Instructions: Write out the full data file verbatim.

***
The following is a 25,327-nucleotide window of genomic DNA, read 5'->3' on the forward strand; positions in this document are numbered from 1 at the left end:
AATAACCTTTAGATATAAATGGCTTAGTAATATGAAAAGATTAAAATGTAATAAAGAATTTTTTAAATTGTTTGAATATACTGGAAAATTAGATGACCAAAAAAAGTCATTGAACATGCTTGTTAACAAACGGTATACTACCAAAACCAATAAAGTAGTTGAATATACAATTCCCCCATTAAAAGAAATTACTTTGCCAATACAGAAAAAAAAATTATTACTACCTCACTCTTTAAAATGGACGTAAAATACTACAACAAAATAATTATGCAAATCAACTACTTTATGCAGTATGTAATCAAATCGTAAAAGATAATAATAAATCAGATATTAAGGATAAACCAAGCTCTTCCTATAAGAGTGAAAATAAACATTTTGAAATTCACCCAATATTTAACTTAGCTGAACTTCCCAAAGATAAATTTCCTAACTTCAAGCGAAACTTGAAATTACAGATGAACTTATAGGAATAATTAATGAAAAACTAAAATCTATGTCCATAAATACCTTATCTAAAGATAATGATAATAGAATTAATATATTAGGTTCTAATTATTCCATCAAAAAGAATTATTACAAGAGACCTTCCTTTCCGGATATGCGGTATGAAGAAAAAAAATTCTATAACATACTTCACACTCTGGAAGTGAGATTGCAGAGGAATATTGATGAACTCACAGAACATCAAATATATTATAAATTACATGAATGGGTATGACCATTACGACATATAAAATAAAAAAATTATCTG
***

The following is a 25,327-nucleotide window of genomic DNA, read 5'->3' on the forward strand; positions in this document are numbered from 1 at the left end:
AATAACCTTTAGATATAAATGGCTTAGTAATATGAAAAGATTAAAATGTAATAAAGAATTTTTTAAATTGTTTGAATATACTGGAAAATTAGATGACCAAAAAAAGTCATTGAACATGCTTGTTAACAAACGGTATACTACCAAAACCAATAAAGTAGTTGAATATACAATTCCCCCATTAAAAGAAATTACTTTGCCAATACAGAAAAAAAAATTATTACTACCTCACTCTTTAAAATGGACGTAAAATACTACAACAAAATAATTATGCAAATCAACTACTTTATGCAGTATGTAATCAAATCGTAAAAGATAATAATAAATCAGATATTAAGGATAAACCAAGCTCTTCCTATAAGAGTGAAAATAAACATTTTGAAATTCACCCAATATTTAACTTAGCTGAACTTCCCAAAGATAAATTTCCTAACTTCAAGCGAAACTTGAAATTACAGATGAACTTATAGGAATAATTAATGAAAAACTAAAATCTATGTCCATAAATACCTTATCTAAAGATAATGATAATAGAATTAATATATTAGGTTCTAATTATTCCATCAAAAAGAATTATTACAAGAGACCTTCCTTTCCGGATATGCGGTATGAAGAAAAAAAATTCTATAACATACTTCACACTCTGGAAGTGAGATTGCAGAGGAATATTGATGAACTCACAGAACATCAAATATATTATAAATTACATGAATGGGTATGACCATTACGACATATAAAATAAAAAAATTATCTG